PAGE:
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Opens a connection to a database.




connect connection-spec &key if-exists database-type interface name encoding signal-rollback-errors default-table-type default-table-extra-options date-string-format sql-mode prefetch-rows-number prefetch-memory sqlite-keywords => database



The connection specifications.


A keyword.


A database type.


A displayed CAPI element, or nil.


A Lisp object.


A keyword naming an encoding.


nil, the keyword :default, or a function designator.


A string, the keyword :support-transactions, or nil.


A string or nil.


A string, or the keyword :standard, or nil.


A string or nil.


An integer or the keyword :default.


An integer or the keyword :default.


A property list of keywords and values specific to SQLite.



A database.


The function connect opens a connection to a database of type database-type.

The allowed values for database-type are :odbc, :odbc-driver, :mysql, :postgresql, :oracle8 and :oracle, though not all of these are supported on some platforms. See Supported databases for details of per-platform database support.

The default for database-type is the value of *default-database-type*.

connect sets the variable *default-database* to an instance of the database opened, and returns that instance.

If connection-spec is a list it is interpreted as a plist of keywords and values. Some of the keywords are database-type specific: see Connecting to Oracle, Connecting to ODBC, Connecting to MySQL or Connecting to PostgreSQLas appropriate.

General connection-spec keywords are:


User name




A specification of the connection. In general, this is supposed to be sufficient information (other than the username and password) to open a connection.The precise meaning varies according to the database-type.

If connection-spec is a string, it is interpreted canonically as:


where connection can be omitted along with the '@' in cases when there is a default connection, password can be omitted along with the preceding '/', and username can be omitted if there is a default user. For example, if you have an Oracle user matching the current Unix username and that does not need a password to connect, you can call

(connect "/")

Specific database-types may allow more elaborate syntax, but conforming to the pattern above. See the section Initialization for details.

Additionally for database-types :odbc and :odbc-driver, if connection-spec does not include the '@' character then the string is interpreted in a special way, for backward compatibility with LispWorks 4.4 and earlier versions. See the section Connecting to ODBC for details.

name can be passed to explicitly specify the name of the connection. If name is supplied then it is used as-is for the connection name. Therefore it can be found by another call to connect and calls to find-database. Connection names are compared with equalp. If name is not supplied, then a unique database name is constructed from connection-spec and a counter.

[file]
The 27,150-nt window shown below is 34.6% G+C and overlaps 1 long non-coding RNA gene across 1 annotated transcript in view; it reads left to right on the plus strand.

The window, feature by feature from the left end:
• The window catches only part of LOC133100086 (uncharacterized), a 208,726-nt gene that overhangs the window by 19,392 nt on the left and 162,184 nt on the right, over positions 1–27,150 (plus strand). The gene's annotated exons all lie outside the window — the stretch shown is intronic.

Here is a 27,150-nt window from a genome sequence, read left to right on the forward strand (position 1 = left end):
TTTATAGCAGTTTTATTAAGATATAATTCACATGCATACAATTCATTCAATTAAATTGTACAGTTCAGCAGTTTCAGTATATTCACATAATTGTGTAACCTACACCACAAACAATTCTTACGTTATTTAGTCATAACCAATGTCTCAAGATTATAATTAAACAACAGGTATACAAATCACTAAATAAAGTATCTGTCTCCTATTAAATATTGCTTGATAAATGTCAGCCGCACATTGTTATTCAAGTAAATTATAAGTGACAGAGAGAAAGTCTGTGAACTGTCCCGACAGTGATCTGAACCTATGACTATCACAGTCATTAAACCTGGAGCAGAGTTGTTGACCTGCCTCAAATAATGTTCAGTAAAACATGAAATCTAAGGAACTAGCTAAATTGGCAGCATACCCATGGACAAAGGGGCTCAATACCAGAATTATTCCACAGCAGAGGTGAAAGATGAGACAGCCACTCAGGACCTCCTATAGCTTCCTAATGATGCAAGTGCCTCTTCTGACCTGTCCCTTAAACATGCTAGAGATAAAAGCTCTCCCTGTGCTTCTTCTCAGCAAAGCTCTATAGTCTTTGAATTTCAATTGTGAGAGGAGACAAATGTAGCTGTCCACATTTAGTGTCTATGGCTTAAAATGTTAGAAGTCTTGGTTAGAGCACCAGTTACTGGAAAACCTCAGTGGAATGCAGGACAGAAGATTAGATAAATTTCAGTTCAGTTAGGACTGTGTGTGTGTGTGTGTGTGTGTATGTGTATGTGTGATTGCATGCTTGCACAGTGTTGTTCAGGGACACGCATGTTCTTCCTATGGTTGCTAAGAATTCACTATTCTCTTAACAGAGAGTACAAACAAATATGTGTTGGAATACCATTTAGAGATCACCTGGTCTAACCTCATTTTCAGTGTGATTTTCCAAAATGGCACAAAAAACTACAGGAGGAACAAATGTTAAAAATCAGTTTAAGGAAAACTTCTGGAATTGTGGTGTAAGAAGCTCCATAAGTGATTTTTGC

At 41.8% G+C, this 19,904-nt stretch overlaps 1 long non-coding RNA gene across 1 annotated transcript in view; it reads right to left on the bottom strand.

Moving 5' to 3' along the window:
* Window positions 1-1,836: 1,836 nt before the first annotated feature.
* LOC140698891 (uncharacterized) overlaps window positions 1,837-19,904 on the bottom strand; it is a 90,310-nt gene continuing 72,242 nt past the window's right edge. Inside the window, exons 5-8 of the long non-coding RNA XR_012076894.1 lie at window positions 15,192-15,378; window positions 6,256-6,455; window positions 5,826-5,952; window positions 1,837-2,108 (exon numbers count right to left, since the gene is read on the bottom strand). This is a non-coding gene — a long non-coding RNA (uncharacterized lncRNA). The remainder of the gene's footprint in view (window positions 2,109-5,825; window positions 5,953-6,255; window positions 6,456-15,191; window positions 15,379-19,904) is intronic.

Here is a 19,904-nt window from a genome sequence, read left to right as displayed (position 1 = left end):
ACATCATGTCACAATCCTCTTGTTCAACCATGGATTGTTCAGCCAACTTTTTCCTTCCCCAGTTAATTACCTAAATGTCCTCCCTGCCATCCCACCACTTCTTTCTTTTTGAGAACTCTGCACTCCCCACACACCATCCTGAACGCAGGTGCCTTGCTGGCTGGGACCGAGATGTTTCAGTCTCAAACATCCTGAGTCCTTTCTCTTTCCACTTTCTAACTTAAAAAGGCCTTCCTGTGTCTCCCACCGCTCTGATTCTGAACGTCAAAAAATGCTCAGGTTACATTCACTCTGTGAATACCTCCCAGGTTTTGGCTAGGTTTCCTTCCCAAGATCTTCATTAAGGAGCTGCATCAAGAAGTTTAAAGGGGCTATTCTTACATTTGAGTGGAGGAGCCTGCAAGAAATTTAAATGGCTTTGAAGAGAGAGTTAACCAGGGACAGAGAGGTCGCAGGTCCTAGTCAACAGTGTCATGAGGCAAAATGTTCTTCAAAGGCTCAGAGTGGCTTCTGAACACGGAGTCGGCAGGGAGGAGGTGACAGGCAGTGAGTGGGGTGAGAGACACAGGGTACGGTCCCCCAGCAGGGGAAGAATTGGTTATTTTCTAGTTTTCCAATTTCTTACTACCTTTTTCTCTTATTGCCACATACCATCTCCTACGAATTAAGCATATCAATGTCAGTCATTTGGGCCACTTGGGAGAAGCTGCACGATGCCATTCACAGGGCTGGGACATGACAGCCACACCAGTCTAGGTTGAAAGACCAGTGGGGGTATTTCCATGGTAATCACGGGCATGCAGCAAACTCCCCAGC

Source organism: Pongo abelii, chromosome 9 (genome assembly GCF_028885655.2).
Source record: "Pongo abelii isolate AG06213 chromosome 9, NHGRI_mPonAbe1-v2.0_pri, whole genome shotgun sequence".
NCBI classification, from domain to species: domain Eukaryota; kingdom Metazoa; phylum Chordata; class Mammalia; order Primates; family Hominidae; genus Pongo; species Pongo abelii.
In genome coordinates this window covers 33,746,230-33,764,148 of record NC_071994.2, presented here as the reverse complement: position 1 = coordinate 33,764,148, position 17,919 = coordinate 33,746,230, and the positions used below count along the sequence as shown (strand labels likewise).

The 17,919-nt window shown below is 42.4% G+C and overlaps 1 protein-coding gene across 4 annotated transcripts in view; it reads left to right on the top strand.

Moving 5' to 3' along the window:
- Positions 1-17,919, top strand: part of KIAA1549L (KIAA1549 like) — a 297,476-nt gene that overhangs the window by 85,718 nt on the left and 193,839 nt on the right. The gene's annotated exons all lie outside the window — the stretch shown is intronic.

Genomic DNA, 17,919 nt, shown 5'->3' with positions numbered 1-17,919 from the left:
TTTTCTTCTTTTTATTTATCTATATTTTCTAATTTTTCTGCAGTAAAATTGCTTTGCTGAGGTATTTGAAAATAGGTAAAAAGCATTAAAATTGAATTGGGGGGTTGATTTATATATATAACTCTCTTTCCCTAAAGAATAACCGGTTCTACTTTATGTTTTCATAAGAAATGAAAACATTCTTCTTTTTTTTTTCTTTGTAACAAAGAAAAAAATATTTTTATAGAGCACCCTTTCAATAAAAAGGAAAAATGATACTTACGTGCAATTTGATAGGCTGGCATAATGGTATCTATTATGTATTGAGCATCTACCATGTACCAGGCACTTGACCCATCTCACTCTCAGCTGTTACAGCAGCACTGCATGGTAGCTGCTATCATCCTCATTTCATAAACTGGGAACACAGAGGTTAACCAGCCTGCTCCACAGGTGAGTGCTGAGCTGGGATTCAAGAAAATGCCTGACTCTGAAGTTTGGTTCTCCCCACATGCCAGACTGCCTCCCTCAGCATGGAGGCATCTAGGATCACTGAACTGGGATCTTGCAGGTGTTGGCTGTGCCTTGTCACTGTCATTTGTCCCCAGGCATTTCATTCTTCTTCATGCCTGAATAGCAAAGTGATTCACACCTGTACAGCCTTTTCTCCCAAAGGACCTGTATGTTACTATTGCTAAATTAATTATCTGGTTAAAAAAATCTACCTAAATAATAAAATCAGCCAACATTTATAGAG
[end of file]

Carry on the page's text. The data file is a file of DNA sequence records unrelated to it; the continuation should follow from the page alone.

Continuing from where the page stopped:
If name is supplied then existing connections are found by comparing their name with name and then if-exists modifies the behavior of connect as follows:


Makes a new connection even if connections to the same database already exist.


Makes a new connection but warns about existing connections.


Makes a new connection but signals an error for existing connections.


Selects an existing connection if there is one (and warns), or makes a new connection.


Selects an existing connection if there is one, or makes a new one.

The default value of if-exists is the value of *connect-if-exists*.

interface is used if connect needs to display a dialog to ask the user for username and password. If interface is a CAPI element, this is used. If interface is any other value (the default value is nil), and connect is called in a process which is associated with a CAPI interface, then this CAPI interface is used. interface has been added because dialogs asking for passwords can fail otherwise. This depends on the driver that the datasource uses: the problem has only been observed using MS SQL on Microsoft Windows.

encoding specifies the encoding to use in the connection. The value should be a keyword naming an acceptable encoding, or nil (the default). The value :unicode is accepted for all database-types, and this will try to make a connection that can support sending and retrieving double-byte string values. Other values are database-type specific:


If encoding is nil or :default then the encoding is chosen according to the default character set of the connection (if available) and if that fails the encoding :utf-8 is used. The other recognized values of encoding are :unicode, :utf-8, :ascii, :latin-1, :euc and :sjis.

:unicode uses :utf-8 internally.


If encoding is nil or :default LispWorks does not set anything in the connection. If the connection character set is SQL_ASCII, LispWorks uses :latin-1 to convert to and from Lisp strings, otherwise it uses :utf-8.

If encoding is one of the keywords listed below, LispWorks uses it as the external format for converting to and from Lisp strings, and LispWorks also sets the connection character set to the corresponding string:




  1. :utf-8
  1. UTF-8